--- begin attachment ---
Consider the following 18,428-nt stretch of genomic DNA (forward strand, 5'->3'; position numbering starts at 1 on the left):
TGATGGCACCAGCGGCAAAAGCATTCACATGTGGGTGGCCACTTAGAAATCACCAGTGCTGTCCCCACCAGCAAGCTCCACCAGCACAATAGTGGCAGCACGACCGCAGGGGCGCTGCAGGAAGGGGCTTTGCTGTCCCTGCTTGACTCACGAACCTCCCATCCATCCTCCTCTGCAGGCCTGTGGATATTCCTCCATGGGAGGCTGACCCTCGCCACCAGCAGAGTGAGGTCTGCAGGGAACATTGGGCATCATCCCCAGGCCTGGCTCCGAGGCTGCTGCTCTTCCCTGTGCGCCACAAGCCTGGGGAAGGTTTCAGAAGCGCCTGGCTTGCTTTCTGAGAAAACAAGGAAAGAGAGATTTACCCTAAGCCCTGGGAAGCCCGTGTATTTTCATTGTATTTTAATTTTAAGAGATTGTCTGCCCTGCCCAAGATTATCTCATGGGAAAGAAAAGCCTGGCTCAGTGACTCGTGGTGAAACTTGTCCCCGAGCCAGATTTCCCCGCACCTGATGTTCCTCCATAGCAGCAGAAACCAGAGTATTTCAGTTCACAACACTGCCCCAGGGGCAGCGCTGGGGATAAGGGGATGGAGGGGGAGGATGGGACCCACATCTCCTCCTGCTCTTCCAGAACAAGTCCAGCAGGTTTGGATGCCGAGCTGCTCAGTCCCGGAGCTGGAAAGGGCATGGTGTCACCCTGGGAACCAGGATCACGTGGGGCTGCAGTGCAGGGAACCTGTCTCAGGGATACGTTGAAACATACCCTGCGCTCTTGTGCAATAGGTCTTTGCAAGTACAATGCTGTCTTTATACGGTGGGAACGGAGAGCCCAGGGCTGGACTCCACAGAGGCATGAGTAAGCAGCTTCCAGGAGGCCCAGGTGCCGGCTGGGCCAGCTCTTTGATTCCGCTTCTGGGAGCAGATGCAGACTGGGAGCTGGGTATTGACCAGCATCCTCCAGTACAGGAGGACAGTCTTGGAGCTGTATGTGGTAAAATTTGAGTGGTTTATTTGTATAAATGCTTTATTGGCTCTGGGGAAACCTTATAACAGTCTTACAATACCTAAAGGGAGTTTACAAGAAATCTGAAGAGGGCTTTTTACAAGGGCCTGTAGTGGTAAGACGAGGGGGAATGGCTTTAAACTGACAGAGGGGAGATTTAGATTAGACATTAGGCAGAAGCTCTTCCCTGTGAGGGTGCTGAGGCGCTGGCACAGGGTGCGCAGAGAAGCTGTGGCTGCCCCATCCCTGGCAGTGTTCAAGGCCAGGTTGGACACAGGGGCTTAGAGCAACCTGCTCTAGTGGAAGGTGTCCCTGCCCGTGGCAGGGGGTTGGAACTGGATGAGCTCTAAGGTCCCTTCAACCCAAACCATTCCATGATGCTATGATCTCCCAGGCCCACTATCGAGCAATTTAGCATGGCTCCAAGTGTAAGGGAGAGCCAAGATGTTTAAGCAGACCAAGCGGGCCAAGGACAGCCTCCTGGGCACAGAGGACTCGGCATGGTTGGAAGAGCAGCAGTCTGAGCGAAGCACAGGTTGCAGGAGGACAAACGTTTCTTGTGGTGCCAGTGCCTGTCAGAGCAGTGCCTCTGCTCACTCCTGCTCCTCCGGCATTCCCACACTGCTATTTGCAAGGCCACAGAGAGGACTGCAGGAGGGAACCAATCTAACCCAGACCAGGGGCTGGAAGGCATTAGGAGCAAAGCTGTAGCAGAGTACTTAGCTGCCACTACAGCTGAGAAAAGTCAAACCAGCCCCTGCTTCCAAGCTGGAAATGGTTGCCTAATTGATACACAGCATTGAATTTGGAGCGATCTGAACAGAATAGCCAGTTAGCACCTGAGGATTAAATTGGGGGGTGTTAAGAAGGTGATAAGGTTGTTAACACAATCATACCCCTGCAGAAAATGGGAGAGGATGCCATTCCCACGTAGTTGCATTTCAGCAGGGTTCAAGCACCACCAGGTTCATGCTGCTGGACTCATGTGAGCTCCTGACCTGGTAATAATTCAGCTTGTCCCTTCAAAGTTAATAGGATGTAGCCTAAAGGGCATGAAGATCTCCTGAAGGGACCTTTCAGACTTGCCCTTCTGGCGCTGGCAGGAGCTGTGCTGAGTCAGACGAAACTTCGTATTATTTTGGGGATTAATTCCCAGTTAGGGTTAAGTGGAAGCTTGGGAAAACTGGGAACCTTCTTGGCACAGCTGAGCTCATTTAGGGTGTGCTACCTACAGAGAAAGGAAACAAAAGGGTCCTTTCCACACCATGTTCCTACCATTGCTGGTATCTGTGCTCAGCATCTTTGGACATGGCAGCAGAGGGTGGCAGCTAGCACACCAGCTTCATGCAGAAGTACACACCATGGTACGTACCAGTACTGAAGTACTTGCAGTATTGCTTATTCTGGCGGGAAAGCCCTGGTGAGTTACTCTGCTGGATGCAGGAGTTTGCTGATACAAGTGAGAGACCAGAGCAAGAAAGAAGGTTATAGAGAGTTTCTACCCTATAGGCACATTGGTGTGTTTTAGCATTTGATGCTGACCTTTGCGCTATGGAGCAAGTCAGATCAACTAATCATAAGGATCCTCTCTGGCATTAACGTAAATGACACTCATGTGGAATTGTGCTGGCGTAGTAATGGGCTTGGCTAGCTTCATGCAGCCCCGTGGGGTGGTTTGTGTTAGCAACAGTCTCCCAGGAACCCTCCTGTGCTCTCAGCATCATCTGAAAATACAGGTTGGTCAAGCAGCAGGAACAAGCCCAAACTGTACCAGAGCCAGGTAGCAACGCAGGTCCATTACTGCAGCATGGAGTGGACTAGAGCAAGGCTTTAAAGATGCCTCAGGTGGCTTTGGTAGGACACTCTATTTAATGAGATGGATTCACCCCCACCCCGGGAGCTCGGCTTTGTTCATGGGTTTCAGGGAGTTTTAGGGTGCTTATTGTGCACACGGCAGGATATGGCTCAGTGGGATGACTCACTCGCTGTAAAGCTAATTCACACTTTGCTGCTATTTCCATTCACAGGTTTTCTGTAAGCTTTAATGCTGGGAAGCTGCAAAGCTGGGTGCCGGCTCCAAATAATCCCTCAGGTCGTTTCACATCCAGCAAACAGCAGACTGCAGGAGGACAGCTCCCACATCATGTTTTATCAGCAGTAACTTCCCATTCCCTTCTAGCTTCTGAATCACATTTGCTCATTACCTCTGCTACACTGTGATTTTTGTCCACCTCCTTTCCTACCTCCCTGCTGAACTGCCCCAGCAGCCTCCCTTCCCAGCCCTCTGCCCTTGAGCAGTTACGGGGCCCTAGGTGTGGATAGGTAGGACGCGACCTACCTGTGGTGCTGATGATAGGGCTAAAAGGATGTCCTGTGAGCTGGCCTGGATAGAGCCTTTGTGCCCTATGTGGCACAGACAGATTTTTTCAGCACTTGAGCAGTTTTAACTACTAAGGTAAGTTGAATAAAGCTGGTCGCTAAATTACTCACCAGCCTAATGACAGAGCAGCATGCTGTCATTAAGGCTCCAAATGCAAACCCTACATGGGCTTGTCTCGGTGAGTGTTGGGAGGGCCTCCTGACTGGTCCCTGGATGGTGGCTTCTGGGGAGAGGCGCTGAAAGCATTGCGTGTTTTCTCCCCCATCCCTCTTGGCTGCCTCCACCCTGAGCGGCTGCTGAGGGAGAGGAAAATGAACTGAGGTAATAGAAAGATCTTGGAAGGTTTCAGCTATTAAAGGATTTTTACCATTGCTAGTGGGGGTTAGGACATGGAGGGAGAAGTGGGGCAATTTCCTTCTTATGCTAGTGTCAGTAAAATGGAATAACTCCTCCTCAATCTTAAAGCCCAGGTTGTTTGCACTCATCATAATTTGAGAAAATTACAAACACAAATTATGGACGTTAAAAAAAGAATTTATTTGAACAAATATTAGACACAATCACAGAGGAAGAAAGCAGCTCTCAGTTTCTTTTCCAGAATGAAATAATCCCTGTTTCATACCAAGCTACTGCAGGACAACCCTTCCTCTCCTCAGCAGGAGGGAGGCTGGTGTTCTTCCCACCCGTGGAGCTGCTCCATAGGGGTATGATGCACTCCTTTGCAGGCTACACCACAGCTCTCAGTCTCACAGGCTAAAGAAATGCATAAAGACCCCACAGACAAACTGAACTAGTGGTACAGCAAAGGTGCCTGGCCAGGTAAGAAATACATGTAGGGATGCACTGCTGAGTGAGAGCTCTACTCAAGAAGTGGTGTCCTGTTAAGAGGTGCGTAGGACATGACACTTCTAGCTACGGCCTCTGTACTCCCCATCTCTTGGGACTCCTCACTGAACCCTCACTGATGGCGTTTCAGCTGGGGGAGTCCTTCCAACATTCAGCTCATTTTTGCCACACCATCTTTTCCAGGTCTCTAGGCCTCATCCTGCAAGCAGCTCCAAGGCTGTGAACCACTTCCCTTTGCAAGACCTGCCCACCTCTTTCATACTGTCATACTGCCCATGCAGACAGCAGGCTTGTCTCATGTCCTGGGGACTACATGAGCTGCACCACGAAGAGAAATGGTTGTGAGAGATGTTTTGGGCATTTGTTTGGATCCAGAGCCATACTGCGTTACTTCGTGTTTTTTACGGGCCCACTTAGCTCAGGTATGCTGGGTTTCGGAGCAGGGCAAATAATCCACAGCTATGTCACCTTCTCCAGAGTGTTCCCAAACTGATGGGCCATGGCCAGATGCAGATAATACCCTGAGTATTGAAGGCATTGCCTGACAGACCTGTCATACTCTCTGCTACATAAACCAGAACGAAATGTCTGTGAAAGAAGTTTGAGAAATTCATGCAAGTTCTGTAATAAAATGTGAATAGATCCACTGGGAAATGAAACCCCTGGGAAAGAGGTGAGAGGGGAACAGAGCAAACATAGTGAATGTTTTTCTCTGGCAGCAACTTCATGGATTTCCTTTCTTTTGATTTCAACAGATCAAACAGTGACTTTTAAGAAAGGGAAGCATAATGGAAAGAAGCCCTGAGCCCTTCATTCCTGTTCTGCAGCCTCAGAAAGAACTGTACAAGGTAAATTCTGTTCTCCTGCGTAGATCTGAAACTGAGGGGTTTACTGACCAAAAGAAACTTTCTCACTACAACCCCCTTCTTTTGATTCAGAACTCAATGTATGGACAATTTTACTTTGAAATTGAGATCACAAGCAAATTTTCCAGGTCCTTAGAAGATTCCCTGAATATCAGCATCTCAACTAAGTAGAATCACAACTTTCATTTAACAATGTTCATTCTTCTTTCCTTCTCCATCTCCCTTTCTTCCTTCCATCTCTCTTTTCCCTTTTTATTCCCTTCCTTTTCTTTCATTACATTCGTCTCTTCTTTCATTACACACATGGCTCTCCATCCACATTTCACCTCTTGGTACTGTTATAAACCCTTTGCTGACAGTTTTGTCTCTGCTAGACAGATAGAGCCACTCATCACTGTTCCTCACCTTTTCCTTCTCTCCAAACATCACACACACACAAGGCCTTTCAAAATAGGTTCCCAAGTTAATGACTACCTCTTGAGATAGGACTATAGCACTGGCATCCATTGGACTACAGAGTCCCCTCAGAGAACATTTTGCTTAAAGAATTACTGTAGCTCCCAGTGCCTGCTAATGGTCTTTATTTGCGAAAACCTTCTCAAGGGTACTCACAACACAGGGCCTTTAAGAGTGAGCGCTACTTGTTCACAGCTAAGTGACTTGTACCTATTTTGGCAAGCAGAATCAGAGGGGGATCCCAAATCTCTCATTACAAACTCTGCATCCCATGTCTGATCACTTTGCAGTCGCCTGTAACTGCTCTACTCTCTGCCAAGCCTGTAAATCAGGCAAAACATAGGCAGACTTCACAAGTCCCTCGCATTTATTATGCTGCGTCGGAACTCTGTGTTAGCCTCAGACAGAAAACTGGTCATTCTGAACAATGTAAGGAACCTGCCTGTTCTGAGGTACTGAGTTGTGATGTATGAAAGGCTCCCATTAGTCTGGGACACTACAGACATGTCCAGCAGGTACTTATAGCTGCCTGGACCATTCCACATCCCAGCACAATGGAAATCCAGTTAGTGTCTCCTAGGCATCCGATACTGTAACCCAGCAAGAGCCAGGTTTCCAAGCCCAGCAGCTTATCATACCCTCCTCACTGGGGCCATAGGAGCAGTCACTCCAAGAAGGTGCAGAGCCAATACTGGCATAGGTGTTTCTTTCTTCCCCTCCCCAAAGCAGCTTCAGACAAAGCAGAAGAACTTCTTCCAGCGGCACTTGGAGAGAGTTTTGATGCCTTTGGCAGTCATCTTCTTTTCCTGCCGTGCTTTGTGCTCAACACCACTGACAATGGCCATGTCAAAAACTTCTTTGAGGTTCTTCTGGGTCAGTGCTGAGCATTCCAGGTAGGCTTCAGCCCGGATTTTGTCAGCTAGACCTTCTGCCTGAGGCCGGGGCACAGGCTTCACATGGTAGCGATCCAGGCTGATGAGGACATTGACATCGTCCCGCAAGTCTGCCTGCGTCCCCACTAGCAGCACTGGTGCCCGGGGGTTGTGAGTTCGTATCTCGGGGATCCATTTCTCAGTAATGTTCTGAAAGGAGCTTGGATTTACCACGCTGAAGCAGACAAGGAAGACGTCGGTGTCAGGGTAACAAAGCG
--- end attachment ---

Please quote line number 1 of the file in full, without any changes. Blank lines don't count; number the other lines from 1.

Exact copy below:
Consider the following 18,428-nt stretch of genomic DNA (forward strand, 5'->3'; position numbering starts at 1 on the left):